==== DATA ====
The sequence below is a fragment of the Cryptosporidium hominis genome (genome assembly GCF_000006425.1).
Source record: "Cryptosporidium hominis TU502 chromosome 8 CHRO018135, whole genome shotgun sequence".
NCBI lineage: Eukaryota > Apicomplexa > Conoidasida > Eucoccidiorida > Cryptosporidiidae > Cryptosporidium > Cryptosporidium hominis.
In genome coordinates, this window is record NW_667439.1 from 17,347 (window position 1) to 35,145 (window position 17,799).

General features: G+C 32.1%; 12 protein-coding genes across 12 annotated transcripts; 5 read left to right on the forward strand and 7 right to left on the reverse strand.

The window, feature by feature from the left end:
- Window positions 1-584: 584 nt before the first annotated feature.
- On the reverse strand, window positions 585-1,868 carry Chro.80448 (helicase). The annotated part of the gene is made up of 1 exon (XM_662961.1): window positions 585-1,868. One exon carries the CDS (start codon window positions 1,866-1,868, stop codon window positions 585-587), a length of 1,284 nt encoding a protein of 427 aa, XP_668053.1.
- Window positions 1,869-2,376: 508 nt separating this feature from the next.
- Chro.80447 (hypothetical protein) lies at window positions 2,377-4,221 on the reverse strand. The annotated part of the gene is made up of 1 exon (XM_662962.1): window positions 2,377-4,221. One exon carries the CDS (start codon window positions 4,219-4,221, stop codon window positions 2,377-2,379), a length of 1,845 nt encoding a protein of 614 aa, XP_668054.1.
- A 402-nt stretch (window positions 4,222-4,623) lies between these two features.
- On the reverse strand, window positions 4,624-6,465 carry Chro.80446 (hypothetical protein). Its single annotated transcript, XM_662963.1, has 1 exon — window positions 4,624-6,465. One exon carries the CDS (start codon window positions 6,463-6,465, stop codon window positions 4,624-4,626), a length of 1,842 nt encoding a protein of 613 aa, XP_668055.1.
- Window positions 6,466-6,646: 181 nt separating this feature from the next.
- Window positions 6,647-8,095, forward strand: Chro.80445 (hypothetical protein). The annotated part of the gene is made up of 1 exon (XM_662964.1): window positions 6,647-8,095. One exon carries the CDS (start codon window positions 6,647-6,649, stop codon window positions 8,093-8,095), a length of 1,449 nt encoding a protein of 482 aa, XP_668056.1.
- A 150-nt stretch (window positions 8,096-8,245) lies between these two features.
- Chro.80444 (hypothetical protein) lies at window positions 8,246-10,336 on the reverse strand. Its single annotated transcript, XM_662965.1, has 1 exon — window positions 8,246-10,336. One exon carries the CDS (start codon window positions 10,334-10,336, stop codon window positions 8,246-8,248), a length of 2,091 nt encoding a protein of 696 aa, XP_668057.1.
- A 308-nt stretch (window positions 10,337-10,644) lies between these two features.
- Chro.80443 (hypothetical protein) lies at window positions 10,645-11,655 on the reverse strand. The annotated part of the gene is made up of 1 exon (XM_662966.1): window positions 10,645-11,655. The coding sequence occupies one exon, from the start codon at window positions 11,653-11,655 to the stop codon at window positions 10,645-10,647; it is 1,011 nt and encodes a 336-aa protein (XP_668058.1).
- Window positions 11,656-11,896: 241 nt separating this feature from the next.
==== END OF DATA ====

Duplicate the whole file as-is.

The sequence below is a fragment of the Cryptosporidium hominis genome (genome assembly GCF_000006425.1).
Source record: "Cryptosporidium hominis TU502 chromosome 8 CHRO018135, whole genome shotgun sequence".
NCBI lineage: Eukaryota > Apicomplexa > Conoidasida > Eucoccidiorida > Cryptosporidiidae > Cryptosporidium > Cryptosporidium hominis.
In genome coordinates, this window is record NW_667439.1 from 17,347 (window position 1) to 35,145 (window position 17,799).

General features: G+C 32.1%; 12 protein-coding genes across 12 annotated transcripts; 5 read left to right on the forward strand and 7 right to left on the reverse strand.

The window, feature by feature from the left end:
- Window positions 1-584: 584 nt before the first annotated feature.
- On the reverse strand, window positions 585-1,868 carry Chro.80448 (helicase). The annotated part of the gene is made up of 1 exon (XM_662961.1): window positions 585-1,868. One exon carries the CDS (start codon window positions 1,866-1,868, stop codon window positions 585-587), a length of 1,284 nt encoding a protein of 427 aa, XP_668053.1.
- Window positions 1,869-2,376: 508 nt separating this feature from the next.
- Chro.80447 (hypothetical protein) lies at window positions 2,377-4,221 on the reverse strand. The annotated part of the gene is made up of 1 exon (XM_662962.1): window positions 2,377-4,221. One exon carries the CDS (start codon window positions 4,219-4,221, stop codon window positions 2,377-2,379), a length of 1,845 nt encoding a protein of 614 aa, XP_668054.1.
- A 402-nt stretch (window positions 4,222-4,623) lies between these two features.
- On the reverse strand, window positions 4,624-6,465 carry Chro.80446 (hypothetical protein). Its single annotated transcript, XM_662963.1, has 1 exon — window positions 4,624-6,465. One exon carries the CDS (start codon window positions 6,463-6,465, stop codon window positions 4,624-4,626), a length of 1,842 nt encoding a protein of 613 aa, XP_668055.1.
- Window positions 6,466-6,646: 181 nt separating this feature from the next.
- Window positions 6,647-8,095, forward strand: Chro.80445 (hypothetical protein). The annotated part of the gene is made up of 1 exon (XM_662964.1): window positions 6,647-8,095. One exon carries the CDS (start codon window positions 6,647-6,649, stop codon window positions 8,093-8,095), a length of 1,449 nt encoding a protein of 482 aa, XP_668056.1.
- A 150-nt stretch (window positions 8,096-8,245) lies between these two features.
- Chro.80444 (hypothetical protein) lies at window positions 8,246-10,336 on the reverse strand. Its single annotated transcript, XM_662965.1, has 1 exon — window positions 8,246-10,336. One exon carries the CDS (start codon window positions 10,334-10,336, stop codon window positions 8,246-8,248), a length of 2,091 nt encoding a protein of 696 aa, XP_668057.1.
- A 308-nt stretch (window positions 10,337-10,644) lies between these two features.
- Chro.80443 (hypothetical protein) lies at window positions 10,645-11,655 on the reverse strand. The annotated part of the gene is made up of 1 exon (XM_662966.1): window positions 10,645-11,655. The coding sequence occupies one exon, from the start codon at window positions 11,653-11,655 to the stop codon at window positions 10,645-10,647; it is 1,011 nt and encodes a 336-aa protein (XP_668058.1).
- Window positions 11,656-11,896: 241 nt separating this feature from the next.